Plant's biomass depends more on size, age than on climate
Plant's productivity, that is the amount of biomass it produces, depends more on its size and age than temperature and precipitation as traditionally thought, says a study.
Climate has a relatively minor direct effect on net primary productivity, or the amount of biomass that plants produce by harvesting sunlight, water and carbon dioxide, the new mathematical theory shows.
"This means that plants in warm, wet environments can grow more because their larger size and longer growing season enable them to capture more resources, not because climate increases the speed of their metabolism," said Sean Michaletz of University of Arizona in the US.
"A fundamental assumption of our models for understanding how climate influences the functioning of ecosystems is that temperature and precipitation directly influence how fast plants can take up and use carbon dioxide," said Brian Enquist, a professor at University of Arizona in the US.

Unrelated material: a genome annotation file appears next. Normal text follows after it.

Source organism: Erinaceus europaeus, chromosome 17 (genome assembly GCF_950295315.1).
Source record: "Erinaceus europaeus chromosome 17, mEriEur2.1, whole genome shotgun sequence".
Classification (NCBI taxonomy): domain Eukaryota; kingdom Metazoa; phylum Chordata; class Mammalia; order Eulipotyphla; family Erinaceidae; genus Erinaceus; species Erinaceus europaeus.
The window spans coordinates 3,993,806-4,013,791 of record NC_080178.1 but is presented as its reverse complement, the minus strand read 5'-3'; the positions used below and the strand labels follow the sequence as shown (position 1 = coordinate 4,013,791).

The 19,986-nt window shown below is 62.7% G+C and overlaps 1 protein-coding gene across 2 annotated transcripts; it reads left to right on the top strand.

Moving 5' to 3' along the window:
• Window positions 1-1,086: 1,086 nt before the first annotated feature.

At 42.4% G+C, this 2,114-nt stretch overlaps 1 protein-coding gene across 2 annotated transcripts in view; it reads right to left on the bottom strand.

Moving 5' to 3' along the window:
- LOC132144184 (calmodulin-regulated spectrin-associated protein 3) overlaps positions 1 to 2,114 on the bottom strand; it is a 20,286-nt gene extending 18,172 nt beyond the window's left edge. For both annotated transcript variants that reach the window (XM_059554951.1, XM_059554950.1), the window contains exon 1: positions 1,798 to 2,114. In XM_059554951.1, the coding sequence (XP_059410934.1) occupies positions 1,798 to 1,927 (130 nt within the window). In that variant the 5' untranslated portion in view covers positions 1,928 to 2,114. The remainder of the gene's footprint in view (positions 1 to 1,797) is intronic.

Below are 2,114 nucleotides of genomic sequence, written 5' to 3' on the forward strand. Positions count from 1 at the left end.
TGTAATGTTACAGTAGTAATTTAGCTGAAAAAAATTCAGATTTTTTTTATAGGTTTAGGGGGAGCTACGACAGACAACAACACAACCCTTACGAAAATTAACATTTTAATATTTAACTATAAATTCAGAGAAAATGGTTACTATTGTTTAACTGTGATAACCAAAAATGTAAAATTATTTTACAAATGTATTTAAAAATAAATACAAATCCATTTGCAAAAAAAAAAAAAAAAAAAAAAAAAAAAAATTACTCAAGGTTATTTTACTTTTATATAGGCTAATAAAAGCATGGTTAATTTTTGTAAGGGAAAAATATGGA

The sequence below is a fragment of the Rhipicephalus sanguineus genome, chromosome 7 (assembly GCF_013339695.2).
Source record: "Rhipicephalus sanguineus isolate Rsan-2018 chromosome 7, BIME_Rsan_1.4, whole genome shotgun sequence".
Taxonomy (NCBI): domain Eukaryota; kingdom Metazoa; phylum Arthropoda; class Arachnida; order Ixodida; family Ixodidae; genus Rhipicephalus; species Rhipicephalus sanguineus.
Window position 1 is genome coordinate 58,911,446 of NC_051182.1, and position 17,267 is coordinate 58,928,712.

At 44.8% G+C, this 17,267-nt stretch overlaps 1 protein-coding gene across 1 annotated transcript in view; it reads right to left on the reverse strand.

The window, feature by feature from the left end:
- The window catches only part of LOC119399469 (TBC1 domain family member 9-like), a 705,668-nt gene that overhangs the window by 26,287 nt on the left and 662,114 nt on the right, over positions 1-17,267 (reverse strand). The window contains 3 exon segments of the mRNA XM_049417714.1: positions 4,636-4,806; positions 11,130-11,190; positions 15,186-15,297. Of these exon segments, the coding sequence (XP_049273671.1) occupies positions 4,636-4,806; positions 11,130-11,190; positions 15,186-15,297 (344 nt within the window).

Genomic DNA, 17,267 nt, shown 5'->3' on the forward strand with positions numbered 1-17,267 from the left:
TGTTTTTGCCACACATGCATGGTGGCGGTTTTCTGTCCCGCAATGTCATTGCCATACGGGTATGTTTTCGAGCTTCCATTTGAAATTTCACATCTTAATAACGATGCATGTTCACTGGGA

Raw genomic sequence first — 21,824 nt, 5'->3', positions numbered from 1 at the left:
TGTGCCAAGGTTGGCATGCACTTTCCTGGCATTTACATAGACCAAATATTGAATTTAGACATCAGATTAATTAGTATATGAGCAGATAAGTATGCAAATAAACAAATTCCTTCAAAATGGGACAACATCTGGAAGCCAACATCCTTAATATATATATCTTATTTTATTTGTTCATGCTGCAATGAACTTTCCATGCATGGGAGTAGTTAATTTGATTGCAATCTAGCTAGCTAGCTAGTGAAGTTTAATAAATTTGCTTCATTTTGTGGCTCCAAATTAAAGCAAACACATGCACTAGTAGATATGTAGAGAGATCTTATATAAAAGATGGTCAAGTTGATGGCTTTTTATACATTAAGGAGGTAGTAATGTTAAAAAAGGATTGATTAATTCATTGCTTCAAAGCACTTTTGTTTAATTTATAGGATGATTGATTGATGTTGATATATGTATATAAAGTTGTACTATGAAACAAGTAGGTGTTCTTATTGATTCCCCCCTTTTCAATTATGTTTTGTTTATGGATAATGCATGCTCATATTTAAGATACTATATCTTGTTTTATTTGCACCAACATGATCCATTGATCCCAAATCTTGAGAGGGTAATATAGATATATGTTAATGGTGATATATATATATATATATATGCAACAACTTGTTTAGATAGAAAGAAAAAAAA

To test the assumption on the scale of ecosystems, the team developed a new mathematical theory that assesses the relative importance of several hypothesised drivers of net primary productivity. This theory was then evaluated, using a massive new dataset assembled from more than 1,000 different forest locations across the world.
The analysis revealed a new and general mathematical relationship that governs worldwide variation in net primary productivity in terrestrial ecosystems.
"This general relationship shows that climate does not influence productivity by changing the metabolic reaction rates underlying plant growth, but instead by determining how large plants can get and how long they can live for," said Sean Michaletz, lead author of the study and a postdoctoral researcher at University of Arizona.
The finding does not, however, mean that climate is unimportant for plant productivity, the researchers said.
The study appeared online in the journal Nature.
(Posted on 21-07-2014)
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